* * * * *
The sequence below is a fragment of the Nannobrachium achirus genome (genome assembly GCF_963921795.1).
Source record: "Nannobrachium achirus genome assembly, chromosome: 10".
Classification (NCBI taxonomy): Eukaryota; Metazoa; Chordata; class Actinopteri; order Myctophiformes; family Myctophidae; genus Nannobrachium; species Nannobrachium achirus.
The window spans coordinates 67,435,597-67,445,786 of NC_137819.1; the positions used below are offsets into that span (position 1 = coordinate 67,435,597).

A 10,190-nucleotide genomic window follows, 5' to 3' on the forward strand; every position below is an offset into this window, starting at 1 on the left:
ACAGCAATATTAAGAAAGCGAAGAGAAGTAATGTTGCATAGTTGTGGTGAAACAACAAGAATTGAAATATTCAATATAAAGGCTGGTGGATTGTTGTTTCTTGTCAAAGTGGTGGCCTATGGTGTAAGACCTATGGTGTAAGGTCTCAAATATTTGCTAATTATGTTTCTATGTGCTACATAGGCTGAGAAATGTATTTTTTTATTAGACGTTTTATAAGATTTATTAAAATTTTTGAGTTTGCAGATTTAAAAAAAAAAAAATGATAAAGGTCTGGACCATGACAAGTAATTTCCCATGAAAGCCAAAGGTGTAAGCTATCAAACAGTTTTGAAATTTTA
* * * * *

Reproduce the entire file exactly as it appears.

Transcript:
The sequence below is a fragment of the Nannobrachium achirus genome (genome assembly GCF_963921795.1).
Source record: "Nannobrachium achirus genome assembly, chromosome: 10".
Classification (NCBI taxonomy): Eukaryota; Metazoa; Chordata; class Actinopteri; order Myctophiformes; family Myctophidae; genus Nannobrachium; species Nannobrachium achirus.
The window spans coordinates 67,435,597-67,445,786 of NC_137819.1; the positions used below are offsets into that span (position 1 = coordinate 67,435,597).

A 10,190-nucleotide genomic window follows, 5' to 3' on the forward strand; every position below is an offset into this window, starting at 1 on the left:
ACAGCAATATTAAGAAAGCGAAGAGAAGTAATGTTGCATAGTTGTGGTGAAACAACAAGAATTGAAATATTCAATATAAAGGCTGGTGGATTGTTGTTTCTTGTCAAAGTGGTGGCCTATGGTGTAAGACCTATGGTGTAAGGTCTCAAATATTTGCTAATTATGTTTCTATGTGCTACATAGGCTGAGAAATGTATTTTTTTATTAGACGTTTTATAAGATTTATTAAAATTTTTGAGTTTGCAGATTTAAAAAAAAAAAAATGATAAAGGTCTGGACCATGACAAGTAATTTCCCATGAAAGCCAAAGGTGTAAGCTATCAAACAGTTTTGAAATTTTA